McCarthy said scientists can’t simply state their findings in jargon and numbers and expect others to act accordingly – and they shouldn’t assume that science is the prevailing force in everyone’s decision-making process. To effect change, he said, scientists occasionally must put themselves in others’ shoes.

“Something scientists may worry a lot about – you know, what the climate is going to be like 100 years from now – doesn’t mean a lot to most people, who are perhaps mostly worried about their children’s health problems, or how they’re going to make ends meet this month,” McCarthy said. “I think it’s a conversation scientists don’t often have among themselves, and a lot of scientists are reluctant to have it because it’s not comfortable for them.”

McCarthy said it’s “entirely possible” to avoid the worst effects of climate change, and he urges people to change their behavior to reduce their consumption of carbon-based fuels by just 2 percent a year.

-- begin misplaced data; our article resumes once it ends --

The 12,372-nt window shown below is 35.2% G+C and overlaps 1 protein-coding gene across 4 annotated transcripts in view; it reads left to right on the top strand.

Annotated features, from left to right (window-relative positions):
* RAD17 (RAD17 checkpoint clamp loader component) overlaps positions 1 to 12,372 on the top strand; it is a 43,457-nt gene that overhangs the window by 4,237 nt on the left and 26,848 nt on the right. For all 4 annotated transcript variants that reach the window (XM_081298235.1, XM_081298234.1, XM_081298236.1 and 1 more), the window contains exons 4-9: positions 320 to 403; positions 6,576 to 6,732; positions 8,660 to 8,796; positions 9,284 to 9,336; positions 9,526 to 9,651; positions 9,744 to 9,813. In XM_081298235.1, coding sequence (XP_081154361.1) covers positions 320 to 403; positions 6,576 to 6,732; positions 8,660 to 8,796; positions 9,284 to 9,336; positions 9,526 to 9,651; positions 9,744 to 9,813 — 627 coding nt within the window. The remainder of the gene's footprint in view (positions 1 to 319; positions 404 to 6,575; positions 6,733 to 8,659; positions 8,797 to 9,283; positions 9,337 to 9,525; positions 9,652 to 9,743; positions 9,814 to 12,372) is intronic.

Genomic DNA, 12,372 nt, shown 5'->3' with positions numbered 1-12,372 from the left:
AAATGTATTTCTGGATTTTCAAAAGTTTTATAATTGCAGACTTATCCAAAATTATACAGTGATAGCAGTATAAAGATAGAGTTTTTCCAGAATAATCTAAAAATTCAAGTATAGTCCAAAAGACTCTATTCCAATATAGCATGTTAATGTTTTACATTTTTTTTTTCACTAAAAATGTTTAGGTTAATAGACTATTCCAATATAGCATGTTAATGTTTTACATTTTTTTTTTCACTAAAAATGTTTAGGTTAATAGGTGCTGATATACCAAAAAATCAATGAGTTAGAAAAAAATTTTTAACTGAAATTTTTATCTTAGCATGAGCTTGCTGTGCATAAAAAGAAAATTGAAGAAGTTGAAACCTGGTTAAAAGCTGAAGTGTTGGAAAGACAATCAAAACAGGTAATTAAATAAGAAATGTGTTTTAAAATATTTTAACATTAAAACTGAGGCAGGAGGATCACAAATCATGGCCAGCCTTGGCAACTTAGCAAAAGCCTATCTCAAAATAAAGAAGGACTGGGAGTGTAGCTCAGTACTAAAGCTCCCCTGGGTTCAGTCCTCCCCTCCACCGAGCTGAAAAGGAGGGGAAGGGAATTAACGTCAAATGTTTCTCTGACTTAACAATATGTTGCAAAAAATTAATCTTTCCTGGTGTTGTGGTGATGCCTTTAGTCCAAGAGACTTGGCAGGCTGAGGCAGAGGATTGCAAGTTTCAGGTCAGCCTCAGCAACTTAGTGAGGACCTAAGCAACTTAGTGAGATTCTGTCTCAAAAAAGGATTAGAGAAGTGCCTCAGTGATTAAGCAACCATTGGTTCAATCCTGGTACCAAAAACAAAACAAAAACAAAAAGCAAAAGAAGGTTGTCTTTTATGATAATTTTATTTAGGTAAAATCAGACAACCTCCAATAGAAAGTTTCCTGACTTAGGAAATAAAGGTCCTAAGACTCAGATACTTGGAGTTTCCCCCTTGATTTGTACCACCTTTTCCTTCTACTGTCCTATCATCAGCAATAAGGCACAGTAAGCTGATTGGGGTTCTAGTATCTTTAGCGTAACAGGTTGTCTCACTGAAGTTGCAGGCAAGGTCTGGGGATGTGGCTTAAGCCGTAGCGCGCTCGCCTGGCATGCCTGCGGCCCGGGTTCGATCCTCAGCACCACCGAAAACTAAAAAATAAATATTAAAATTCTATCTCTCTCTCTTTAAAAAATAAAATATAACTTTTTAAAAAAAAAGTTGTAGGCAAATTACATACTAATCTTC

“Two percent a year. That moves us pretty rapidly along the trajectory that we need to sustain over the next few decades to avoid the worst of what could happen,” McCarthy said. “And what is hard to convey is how rapidly things are changing.”

Average temperatures on Earth are on track to “warm as much in one century as we warmed in 10,000 years coming out of the last ice age,” he said. “That’s 100 times faster.”

Among his heroes, McCarthy listed the Rev. Timothy O’Leary, the Jesuit priest and chemistry professor who taught at Gonzaga from 1933 until his death in 1975. McCarthy recalled taking organic chemistry under O’Leary, a course many students dreaded but had to complete on their way to medical school.

“It was kind of a magical time for me, because it really opened my eyes to a whole perspective on living organisms,” McCarthy said, adding that O’Leary was known to fill the whole length of the chalkboard with formulas and diagrams. “He just had a manner of introducing material and explaining it that, to this day, I kind of marvel at.”

McCarthy, who returned to Gonzaga in 2008 to deliver the annual O’Leary Distinguished Scientist Lecture, also credited the late priest with inspiring him to push boundaries and explore new disciplines – from biology to chemistry, from science to public policy.

“He’s a legend,” McCarthy said. “What a profound effect that man had on so many of us.”

McCarthy and Falkowski will be formally presented with their Tyler Prize medallions during a ceremony May 3 in Washington, D.C.